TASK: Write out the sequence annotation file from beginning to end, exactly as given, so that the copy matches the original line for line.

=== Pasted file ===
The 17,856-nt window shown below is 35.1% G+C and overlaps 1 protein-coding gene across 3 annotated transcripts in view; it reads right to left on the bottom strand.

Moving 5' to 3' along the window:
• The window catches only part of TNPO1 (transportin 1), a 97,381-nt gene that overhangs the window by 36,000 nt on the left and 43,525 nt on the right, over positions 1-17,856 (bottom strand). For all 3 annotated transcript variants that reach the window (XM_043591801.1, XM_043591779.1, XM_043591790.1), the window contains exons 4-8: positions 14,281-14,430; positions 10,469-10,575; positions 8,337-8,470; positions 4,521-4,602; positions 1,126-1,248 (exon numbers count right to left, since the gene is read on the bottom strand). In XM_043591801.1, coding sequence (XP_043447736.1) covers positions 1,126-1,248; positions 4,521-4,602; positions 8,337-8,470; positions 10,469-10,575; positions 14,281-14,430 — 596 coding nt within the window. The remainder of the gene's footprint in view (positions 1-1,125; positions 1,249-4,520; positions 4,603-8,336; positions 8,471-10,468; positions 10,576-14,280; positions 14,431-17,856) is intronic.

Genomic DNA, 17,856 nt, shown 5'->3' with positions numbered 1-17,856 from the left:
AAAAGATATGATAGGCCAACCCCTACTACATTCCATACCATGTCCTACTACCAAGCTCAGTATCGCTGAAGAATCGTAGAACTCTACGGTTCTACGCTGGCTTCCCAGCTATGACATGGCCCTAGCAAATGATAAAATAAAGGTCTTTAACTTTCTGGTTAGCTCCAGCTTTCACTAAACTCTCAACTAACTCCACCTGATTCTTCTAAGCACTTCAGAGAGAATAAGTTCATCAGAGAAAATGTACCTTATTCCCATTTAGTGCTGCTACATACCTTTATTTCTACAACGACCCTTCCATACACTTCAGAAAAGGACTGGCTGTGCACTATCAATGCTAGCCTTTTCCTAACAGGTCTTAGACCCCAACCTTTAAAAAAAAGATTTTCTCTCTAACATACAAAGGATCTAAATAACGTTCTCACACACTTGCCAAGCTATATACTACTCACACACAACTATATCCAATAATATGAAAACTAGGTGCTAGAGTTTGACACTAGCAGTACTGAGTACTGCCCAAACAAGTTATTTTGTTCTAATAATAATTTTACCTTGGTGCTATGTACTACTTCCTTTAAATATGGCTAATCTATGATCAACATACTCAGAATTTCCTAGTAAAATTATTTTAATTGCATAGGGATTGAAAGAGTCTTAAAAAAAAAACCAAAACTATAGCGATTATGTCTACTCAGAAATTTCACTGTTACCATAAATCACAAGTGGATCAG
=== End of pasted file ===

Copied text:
The 17,856-nt window shown below is 35.1% G+C and overlaps 1 protein-coding gene across 3 annotated transcripts in view; it reads right to left on the bottom strand.

Moving 5' to 3' along the window:
• The window catches only part of TNPO1 (transportin 1), a 97,381-nt gene that overhangs the window by 36,000 nt on the left and 43,525 nt on the right, over positions 1-17,856 (bottom strand). For all 3 annotated transcript variants that reach the window (XM_043591801.1, XM_043591779.1, XM_043591790.1), the window contains exons 4-8: positions 14,281-14,430; positions 10,469-10,575; positions 8,337-8,470; positions 4,521-4,602; positions 1,126-1,248 (exon numbers count right to left, since the gene is read on the bottom strand). In XM_043591801.1, coding sequence (XP_043447736.1) covers positions 1,126-1,248; positions 4,521-4,602; positions 8,337-8,470; positions 10,469-10,575; positions 14,281-14,430 — 596 coding nt within the window. The remainder of the gene's footprint in view (positions 1-1,125; positions 1,249-4,520; positions 4,603-8,336; positions 8,471-10,468; positions 10,576-14,280; positions 14,431-17,856) is intronic.

Genomic DNA, 17,856 nt, shown 5'->3' with positions numbered 1-17,856 from the left:
AAAAGATATGATAGGCCAACCCCTACTACATTCCATACCATGTCCTACTACCAAGCTCAGTATCGCTGAAGAATCGTAGAACTCTACGGTTCTACGCTGGCTTCCCAGCTATGACATGGCCCTAGCAAATGATAAAATAAAGGTCTTTAACTTTCTGGTTAGCTCCAGCTTTCACTAAACTCTCAACTAACTCCACCTGATTCTTCTAAGCACTTCAGAGAGAATAAGTTCATCAGAGAAAATGTACCTTATTCCCATTTAGTGCTGCTACATACCTTTATTTCTACAACGACCCTTCCATACACTTCAGAAAAGGACTGGCTGTGCACTATCAATGCTAGCCTTTTCCTAACAGGTCTTAGACCCCAACCTTTAAAAAAAAGATTTTCTCTCTAACATACAAAGGATCTAAATAACGTTCTCACACACTTGCCAAGCTATATACTACTCACACACAACTATATCCAATAATATGAAAACTAGGTGCTAGAGTTTGACACTAGCAGTACTGAGTACTGCCCAAACAAGTTATTTTGTTCTAATAATAATTTTACCTTGGTGCTATGTACTACTTCCTTTAAATATGGCTAATCTATGATCAACATACTCAGAATTTCCTAGTAAAATTATTTTAATTGCATAGGGATTGAAAGAGTCTTAAAAAAAAAACCAAAACTATAGCGATTATGTCTACTCAGAAATTTCACTGTTACCATAAATCACAAGTGGATCAG